The environmental impact of software is also a growing concern, and only recently being discussed. Software uses 10% of global power, and has a bigger impact on the environment than the aviation industry. There are specific examples, such as cryptocurrency mining, but all AI and ML have significant impacts on people and the environment.
Humble thinks we tend to focus on what individual developers can do, but this is actually a problem for the big cloud providers. If you shift your code to the cloud, then demand that all of the energy that your cloud provider is using is green, that would be a really good start, and will have more bang for the buck than anything else. The idea of demand shaping, where your code runs in the greenest possible way was the subject of an InfoQ podcast with Asim Hussain.
Reisz went as far as to say that "sustainability and ethics is probably the largest problem we face as software developers." He referenced Astrid Atkinsonwho left Google to start Camus Energy and gave a presentation at QCon Plus. Reisz saw this as just one example of people who are applying their software skills to focus on the problem of energy and the environment.
Storing data on people
One subset of ethical concerns is data about people, how it is stored, used, and made available. The past few years have seen GDPR, CCPA and other similar initiatives, which has forced people to think about these issues. In the past, regulations have typically focused on forcing companies to implement a solution, which may already be out of date. In contrast, GDPR raised issues which didn't yet have clear solutions, and this led to more open discussion about the solution. This is still an ongoing issue, with many new questions to be answered. How do we secure individuals' privacy? Who should own the data? Where should the data live?
GitHub Copilot and coding assistance tools
The introduction of GitHub Copilot and other AI-based coding assistance tools has raised the possibility that, in an extreme case, developers will no longer be needed. Reisz does not think we will see true, artificial general intelligence anytime soon, but we will see AI being able to augment what humans do. He used cruise control in a car as an analogy. What started with just maintaining a set speed, has progressed to lane keeping assistance, and eventually full self-driving. Copilot helps with the boiler plate code, which developers have been complaining about writing for decades. This allows developers to focus more on their specific business needs.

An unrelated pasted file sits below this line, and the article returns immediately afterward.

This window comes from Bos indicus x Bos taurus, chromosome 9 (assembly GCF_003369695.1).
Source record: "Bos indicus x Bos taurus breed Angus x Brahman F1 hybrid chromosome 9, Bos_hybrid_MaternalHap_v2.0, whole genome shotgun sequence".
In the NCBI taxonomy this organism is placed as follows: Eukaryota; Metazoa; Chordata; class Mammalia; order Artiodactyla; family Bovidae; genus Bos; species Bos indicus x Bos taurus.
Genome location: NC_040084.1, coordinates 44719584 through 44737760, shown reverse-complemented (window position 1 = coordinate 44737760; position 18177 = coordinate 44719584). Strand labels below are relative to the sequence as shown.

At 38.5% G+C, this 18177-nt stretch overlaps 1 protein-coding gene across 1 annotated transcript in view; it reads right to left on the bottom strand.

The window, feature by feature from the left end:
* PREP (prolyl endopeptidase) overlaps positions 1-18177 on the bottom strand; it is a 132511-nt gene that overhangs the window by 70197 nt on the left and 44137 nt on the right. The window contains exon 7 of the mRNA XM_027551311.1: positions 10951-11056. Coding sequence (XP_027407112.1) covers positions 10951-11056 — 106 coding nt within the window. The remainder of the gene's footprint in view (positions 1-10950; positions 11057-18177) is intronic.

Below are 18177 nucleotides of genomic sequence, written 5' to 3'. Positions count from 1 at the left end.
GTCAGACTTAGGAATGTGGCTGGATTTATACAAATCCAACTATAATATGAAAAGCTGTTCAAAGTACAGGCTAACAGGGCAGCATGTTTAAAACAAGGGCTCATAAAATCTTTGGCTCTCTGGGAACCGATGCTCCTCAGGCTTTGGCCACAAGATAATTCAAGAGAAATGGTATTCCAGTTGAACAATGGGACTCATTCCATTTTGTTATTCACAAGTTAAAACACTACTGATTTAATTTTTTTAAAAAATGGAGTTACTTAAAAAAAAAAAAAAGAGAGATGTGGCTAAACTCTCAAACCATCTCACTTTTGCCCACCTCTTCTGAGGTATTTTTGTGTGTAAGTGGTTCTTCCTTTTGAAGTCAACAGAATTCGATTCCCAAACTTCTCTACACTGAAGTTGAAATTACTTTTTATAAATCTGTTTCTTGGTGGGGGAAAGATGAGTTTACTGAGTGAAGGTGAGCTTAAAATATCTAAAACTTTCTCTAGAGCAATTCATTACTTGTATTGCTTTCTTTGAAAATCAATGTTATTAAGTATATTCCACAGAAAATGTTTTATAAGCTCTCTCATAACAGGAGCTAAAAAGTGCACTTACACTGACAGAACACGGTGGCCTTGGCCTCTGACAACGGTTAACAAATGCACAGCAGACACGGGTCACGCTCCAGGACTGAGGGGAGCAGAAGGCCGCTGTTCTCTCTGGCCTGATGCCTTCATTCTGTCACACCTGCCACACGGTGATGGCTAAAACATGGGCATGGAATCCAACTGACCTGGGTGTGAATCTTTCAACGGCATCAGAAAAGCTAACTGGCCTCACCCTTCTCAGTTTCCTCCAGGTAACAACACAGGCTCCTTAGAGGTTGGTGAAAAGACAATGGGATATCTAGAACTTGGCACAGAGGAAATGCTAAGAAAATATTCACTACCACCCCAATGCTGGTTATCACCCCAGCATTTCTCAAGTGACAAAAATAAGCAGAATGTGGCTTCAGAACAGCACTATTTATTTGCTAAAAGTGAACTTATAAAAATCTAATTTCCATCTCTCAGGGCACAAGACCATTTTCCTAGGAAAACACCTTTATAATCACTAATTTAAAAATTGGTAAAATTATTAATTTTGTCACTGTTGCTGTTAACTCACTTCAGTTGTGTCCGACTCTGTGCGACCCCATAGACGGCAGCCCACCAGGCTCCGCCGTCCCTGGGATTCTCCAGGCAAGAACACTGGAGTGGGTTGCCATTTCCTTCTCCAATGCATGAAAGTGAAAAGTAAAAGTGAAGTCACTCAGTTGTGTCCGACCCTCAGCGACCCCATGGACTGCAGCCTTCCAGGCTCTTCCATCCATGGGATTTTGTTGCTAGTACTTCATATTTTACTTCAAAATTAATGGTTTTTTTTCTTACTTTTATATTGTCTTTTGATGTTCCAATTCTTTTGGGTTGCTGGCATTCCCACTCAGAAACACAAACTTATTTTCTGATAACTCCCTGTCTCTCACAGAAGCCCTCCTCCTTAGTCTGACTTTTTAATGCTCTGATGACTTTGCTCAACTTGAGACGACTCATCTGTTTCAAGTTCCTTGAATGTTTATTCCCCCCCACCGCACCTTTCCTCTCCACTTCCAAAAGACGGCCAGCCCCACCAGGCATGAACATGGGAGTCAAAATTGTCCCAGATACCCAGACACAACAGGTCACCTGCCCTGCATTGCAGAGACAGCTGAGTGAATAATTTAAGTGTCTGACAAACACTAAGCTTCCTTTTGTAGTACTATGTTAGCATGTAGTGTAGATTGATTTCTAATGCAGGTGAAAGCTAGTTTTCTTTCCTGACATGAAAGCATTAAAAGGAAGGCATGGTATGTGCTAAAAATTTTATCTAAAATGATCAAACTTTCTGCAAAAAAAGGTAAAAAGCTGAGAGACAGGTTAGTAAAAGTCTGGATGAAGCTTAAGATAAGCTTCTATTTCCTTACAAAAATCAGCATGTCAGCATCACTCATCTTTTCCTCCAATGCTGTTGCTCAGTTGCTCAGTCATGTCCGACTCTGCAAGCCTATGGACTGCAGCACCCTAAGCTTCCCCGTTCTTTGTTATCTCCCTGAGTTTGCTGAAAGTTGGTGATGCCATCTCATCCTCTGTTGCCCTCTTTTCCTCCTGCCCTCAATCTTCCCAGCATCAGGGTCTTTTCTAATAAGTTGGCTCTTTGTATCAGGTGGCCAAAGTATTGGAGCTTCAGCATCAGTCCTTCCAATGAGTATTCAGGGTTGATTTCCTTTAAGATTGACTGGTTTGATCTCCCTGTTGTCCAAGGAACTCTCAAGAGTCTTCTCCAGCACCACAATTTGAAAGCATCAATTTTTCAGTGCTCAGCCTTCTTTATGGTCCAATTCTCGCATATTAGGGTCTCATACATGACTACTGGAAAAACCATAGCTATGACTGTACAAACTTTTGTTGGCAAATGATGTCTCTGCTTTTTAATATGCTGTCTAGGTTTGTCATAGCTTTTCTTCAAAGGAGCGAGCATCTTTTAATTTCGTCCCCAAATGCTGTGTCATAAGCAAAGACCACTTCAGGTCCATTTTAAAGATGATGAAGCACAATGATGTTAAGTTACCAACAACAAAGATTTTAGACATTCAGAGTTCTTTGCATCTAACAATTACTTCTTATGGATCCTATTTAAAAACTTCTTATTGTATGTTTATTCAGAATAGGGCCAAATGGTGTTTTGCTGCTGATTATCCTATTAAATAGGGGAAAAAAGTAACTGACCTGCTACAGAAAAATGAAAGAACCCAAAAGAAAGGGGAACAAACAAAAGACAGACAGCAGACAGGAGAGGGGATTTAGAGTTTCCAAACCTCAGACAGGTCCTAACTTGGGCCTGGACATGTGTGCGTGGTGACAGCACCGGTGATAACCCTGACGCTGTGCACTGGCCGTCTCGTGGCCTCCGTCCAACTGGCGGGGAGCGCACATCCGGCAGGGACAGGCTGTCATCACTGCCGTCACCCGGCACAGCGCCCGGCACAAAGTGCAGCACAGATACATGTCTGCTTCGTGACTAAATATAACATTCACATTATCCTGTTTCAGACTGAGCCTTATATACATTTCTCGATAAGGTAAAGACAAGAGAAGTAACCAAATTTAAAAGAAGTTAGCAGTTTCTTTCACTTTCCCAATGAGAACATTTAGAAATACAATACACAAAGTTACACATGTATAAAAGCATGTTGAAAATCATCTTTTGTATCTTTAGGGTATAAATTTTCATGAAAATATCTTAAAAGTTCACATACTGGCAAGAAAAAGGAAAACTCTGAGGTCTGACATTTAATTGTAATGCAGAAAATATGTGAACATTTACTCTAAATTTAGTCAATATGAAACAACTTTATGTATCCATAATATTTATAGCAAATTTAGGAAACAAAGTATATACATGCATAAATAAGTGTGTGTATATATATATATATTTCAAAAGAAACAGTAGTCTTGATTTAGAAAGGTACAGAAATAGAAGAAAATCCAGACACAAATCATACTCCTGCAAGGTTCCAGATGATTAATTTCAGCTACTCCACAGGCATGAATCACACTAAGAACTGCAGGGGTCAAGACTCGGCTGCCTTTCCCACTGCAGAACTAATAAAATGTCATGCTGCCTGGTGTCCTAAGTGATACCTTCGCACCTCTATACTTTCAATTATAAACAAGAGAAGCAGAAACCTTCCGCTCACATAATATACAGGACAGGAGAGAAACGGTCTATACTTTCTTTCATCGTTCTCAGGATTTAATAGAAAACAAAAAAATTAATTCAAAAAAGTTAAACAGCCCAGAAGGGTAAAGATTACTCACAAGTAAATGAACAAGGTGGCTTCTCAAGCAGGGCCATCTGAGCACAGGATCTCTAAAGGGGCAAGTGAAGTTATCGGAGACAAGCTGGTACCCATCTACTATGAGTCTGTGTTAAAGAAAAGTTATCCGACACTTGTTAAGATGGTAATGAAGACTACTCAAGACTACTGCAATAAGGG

According to Charles Humble, these tools take care of the easy bits, but, "The hard bit about software is figuring out what it is you're trying to build, and none of these tools really help with that." The same is true of low code solutions, which allow business users to quickly solve small problems. But those solutions fall down when you need software built in a repeatable fashion that can scale and grow. In a keynote at QCon San Francisco in 2018, Grady Booch described software is the art of working at higher and higher levels of abstraction. Reisz sees this as a higher level of abstraction.
Cloud computing is a $90 billion (USD) industry, and is not getting any smaller. Multi-cloud and hybrid cloud are a reality, most commonly because of mergers and acquisitions. Because of this reality, we're now seeing technical solutions for hybrid cloud needs, such as GCP Anthos and AWS Outposts. Bryant thinks control planes will be interesting to watch, as companies deal with governance, security, and other interactions that span cloud providers.
Adopting cloud native patterns will continue to be vital, as it allows for a more cloud-agnostic design, which could be deployed in different ways. A subset of this is cloud-native data practices, which have an integration layer in the architecture to handle common policies such as user authorization. This can help alleviate the problem of "data gravity" where everything in a system is built based on where the data is stored.
There are tools being created to help with the "paved road" for the cloud platform. Two that were called out were Open Policy Agent, which Reisz discussed with the projects co-creators, and Crossplanewhich allows you to build your own PaaS following the Open Application Model.